In a coordinated day of action this Saturday, people in the U.S. will gather in their own communities nationwide to deliver what they hope will be a dramatic final public salvo in their multi-year campaign aimed at forcing President Obama to reject the proposed Keystone XL pipeline.

The fight against the project remains the main focus of the climate advocacy group—which is spearheading the “Draw The Line” protests—and thousands of their supporters have signed up to “protect their communities from climate change and show President Obama that there is no turning back—to keep his climate promises” by rejecting the pipeline that would transport the world’s “dirtiest fuel” from Alberta, Canada to the U.S. Gulf coast.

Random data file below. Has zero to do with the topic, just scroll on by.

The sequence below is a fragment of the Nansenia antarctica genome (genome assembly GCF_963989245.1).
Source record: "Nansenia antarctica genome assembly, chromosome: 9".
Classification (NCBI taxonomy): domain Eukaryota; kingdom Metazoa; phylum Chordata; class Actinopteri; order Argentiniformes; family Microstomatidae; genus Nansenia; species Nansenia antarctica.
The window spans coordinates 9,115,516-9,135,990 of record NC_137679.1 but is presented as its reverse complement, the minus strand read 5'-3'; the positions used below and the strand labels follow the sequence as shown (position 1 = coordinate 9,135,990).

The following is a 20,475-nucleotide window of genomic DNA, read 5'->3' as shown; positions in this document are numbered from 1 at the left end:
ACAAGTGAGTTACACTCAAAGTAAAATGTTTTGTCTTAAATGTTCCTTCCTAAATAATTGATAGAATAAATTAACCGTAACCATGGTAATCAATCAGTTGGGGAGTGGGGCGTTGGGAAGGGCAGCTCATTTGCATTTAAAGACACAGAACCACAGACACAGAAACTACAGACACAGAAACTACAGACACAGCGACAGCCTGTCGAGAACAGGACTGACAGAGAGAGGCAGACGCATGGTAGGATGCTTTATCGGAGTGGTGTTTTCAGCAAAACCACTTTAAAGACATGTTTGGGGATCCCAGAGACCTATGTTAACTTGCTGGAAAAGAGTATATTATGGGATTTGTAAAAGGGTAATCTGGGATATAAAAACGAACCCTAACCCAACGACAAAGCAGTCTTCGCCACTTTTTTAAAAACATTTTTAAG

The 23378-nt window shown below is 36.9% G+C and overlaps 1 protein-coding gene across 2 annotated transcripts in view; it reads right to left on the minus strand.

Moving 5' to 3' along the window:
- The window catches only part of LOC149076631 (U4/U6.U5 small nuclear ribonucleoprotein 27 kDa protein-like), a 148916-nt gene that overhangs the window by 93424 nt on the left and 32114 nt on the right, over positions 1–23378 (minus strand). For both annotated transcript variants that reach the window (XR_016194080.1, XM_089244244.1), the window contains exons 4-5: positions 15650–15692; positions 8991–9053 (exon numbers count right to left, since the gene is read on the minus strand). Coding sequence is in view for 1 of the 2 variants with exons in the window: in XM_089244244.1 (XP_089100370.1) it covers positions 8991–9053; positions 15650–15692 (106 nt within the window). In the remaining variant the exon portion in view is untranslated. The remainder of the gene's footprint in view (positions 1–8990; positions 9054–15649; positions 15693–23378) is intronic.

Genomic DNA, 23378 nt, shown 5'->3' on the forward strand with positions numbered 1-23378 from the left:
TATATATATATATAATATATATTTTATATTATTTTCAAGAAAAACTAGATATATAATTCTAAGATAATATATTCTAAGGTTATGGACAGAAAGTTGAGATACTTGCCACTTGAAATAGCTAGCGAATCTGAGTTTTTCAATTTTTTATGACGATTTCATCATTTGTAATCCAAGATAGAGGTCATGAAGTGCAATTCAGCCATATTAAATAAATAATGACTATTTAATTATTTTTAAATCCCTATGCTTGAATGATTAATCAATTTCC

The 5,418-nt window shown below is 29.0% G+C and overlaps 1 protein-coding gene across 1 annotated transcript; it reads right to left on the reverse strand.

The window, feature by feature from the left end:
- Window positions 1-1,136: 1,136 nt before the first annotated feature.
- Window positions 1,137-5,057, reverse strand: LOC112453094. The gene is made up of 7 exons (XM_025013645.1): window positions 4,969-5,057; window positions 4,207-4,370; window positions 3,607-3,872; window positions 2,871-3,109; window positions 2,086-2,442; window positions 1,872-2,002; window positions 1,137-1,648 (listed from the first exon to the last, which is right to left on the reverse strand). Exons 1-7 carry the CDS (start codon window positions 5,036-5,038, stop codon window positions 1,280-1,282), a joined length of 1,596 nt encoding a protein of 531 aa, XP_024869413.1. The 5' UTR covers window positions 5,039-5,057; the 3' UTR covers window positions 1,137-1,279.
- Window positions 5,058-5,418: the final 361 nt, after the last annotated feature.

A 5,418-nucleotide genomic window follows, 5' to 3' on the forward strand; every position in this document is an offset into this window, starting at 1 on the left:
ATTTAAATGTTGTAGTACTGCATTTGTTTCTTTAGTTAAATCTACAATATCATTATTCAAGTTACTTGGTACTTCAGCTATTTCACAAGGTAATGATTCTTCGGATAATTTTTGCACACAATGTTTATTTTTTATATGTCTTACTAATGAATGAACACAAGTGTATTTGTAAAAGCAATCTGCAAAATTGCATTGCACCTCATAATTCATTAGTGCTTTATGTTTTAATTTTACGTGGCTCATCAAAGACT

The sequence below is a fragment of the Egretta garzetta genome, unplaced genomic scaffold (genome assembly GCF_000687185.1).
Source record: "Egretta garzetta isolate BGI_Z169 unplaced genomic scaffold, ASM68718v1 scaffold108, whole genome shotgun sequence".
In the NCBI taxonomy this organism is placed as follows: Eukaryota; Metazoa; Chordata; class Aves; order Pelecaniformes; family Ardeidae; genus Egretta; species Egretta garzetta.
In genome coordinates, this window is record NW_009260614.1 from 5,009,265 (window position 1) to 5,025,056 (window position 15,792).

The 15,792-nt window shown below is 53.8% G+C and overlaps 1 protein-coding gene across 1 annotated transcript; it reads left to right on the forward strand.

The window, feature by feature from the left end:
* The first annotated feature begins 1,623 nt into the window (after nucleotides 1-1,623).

Though it remains uncertain when Obama might make a final decision, according to co-founder Bill McKibben, the president’s recent rhetoric on climate change indicates that he will not approve the project.

“The president said this summer that if Keystone would significantly increase carbon emissions then he would block it,” said McKibben in an interview with Politico published on Tuesday. “If he follows that standard in good faith, he can’t support the pipeline. The science and economics of it are completely clear. If he does what he says he’ll do, he won’t approve it. And if he doesn’t approve it, it’ll be a good deal. It’ll be the first time a world leader said a major project would not happen because of climate change. … If he does approve it, then I’m afraid, on this issue, it’ll be clear he talks small action.”

Despite welcoming Obama’s recent rhetoric, however, climate activists are not yet prepared to declare victory over the pipeline fight. As McKibben signaled in a recent email to supporters, even if “the endgame on KeystoneXL” might be fast approaching, opponents will have their “fingers crossed” and “fists clenched” during the final weeks or months before an official announcement by the White House.